Late weigh-in on this and really hesitated to do so as I watched it unfold from day 1, but as a longtime member of the Asian-American Christian (blogging) community, and also as one of the leaders of CAPA, the Asian-American pastors association of the ECC (serving alongside Greg Yee, Gail Song Bantum, Angela Lin Yee, & John Cho) I thought it was necessary and responsible to do so (although I claim my views as my own).
As I said I saw the whole thing unfold the minute Warren posted his tweet with the above pic and the caption “The typical attitude of Saddleback Staff as they start work each day.” My ground-zero reaction was “is that a North Korean soldier?” and thinking “that’s not really funny” – but the offense for me stopped there and I went on with my day. You see, my opinion of Warren has evolved over the years, from an initial disdain for the whole 40-days / purpose-driven thing (IMO back then just too “pop” and shallow – although I never really read the materials) to a gradual understanding and an increasing respect and admiration for the man and his ministry.
It began when I became a lead pastor and understood what it meant to have a target on your chest and become the object d’jour of discussion among the people whether for praise or for criticism, out of an idle tendency to just talk about “what’s wrong with the church.” I discovered that EVEN in times of difficulty, personal or otherwise, that the critique was unrelenting, and that even if you were to experience an intense family loss (as did Warren when his son committed suicide recently), unknowing people would still rip into you, blindly, without a regard for where you are at in this present season of your life.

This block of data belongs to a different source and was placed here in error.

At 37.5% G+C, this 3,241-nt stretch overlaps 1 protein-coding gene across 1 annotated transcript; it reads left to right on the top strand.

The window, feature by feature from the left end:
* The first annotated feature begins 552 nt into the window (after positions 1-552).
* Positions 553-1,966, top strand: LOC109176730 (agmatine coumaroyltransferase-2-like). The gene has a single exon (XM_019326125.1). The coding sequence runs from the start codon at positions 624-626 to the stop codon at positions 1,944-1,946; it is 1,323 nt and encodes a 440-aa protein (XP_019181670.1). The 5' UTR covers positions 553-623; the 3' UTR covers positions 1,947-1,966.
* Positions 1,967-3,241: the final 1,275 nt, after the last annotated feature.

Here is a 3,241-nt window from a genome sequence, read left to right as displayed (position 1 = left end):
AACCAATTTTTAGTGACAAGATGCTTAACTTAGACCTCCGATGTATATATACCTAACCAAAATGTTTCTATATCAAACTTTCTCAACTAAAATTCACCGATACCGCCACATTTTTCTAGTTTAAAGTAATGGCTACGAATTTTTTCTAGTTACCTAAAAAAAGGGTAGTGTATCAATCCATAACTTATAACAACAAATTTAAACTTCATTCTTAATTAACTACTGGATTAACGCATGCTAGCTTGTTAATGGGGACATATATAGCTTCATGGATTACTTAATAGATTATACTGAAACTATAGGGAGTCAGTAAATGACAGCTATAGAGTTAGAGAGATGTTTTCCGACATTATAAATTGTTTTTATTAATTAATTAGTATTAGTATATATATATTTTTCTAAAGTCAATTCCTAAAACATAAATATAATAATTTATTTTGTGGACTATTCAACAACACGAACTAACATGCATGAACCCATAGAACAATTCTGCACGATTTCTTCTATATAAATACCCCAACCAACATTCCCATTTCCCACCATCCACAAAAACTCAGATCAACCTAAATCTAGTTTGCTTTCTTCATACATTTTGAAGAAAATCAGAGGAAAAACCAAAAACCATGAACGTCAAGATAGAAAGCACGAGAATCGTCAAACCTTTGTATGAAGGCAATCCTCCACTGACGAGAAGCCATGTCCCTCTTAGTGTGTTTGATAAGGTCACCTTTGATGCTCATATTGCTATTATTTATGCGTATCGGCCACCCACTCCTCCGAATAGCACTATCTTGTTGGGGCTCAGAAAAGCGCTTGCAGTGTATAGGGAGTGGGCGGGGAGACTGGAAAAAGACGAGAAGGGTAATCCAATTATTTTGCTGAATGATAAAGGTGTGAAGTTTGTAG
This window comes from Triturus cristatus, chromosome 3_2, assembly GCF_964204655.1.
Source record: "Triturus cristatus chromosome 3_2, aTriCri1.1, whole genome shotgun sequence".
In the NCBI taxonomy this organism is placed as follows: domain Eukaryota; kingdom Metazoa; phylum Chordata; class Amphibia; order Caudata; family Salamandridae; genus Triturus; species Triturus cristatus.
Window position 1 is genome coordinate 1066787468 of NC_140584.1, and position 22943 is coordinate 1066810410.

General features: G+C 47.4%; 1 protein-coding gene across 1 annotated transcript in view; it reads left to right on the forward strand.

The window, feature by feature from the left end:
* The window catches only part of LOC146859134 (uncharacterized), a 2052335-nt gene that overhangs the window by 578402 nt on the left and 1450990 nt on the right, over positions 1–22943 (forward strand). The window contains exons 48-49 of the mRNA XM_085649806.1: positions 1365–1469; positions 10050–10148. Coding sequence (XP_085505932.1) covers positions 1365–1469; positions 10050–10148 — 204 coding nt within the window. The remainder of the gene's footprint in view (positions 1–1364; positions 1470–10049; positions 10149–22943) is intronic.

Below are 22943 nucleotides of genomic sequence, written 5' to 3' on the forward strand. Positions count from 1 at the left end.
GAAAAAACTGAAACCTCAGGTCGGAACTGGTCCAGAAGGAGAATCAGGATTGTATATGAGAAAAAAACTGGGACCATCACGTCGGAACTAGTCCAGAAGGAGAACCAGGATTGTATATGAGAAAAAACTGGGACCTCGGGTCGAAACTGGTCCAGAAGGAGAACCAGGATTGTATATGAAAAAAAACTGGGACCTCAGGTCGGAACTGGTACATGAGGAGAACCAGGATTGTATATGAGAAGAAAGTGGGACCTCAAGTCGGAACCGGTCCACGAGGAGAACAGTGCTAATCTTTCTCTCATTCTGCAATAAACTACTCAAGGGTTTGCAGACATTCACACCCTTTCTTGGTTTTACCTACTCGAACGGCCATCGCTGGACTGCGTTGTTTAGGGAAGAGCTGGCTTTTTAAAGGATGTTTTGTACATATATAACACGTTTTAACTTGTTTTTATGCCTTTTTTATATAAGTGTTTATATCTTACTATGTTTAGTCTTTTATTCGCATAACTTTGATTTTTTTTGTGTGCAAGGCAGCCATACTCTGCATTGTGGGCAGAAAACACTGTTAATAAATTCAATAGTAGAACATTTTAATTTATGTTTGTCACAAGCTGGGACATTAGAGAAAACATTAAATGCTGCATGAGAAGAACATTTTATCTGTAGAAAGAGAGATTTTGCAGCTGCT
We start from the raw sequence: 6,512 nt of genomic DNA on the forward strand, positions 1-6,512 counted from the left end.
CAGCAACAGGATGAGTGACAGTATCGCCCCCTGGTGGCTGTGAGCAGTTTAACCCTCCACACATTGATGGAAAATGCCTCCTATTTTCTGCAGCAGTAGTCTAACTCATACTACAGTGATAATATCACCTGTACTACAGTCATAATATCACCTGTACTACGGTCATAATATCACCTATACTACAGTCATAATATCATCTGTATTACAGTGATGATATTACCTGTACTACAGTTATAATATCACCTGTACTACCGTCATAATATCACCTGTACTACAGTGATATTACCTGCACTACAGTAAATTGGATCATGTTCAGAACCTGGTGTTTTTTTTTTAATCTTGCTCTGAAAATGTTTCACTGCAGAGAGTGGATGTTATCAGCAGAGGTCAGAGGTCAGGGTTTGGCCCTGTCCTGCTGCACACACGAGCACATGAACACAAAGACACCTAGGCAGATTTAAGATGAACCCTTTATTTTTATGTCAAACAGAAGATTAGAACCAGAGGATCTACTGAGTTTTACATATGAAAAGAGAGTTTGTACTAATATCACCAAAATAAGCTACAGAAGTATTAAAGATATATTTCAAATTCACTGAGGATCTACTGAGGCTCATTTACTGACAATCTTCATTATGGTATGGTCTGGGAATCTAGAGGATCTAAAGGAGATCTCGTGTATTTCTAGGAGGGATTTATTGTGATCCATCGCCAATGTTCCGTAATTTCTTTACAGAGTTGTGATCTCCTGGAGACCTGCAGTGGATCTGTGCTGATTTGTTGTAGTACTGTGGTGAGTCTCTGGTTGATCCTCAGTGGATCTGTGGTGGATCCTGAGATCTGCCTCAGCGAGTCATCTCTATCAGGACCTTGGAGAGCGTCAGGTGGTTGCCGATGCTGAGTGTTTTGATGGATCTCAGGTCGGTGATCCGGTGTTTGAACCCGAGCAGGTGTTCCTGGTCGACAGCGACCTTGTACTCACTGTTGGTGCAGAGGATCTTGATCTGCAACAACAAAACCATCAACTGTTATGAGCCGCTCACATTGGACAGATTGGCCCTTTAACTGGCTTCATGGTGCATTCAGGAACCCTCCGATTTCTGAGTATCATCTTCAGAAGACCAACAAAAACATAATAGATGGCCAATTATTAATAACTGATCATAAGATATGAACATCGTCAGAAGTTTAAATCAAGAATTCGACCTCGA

In that regard, I think there are very, very few people who will understand just how difficult it is being a lead pastor / public figure.
On top of that, I had actually begun reading Warren’s writings (ok, his tweets) and I found them to be not only encouraging to this pastor, but also surprisingly insightful. Whether pastor of a large church or a small, he’s got it, IMO, that intangible that makes a preacher insightful, a pastor loving, a leader effective. In my own twitter timeline, there are no other person’s tweets favorited more, and that, for personal reference so I might continually go back, re-read what he said and be encouraged, and I actually do this quite often, honestly.
So I couldn’t help but hurt a little to watch the firestorm unfold from the Asian-Am community directed at Warren after the above post. Do I think we should not say anything about racial injustice? Of course not. I’ve been in the blogging community long enough for anyone to know that I’ve not been absent at the barricades when time called for it in the past, and even recently. But I am starting to wonder about the flavor and the voice of our protest – which I want sustained, effective, weighty, meaningful, transformative, and not screechy, reactive, petty, and jumping to arms on every little gaffe. I just don’t think that’s an effective use of our energy and resources. Perhaps the paradigm of the “angry asian man” worked for a season when we struggled to find our voice. I think we’ve found it now. Let’s save it for more bigger-ticket items.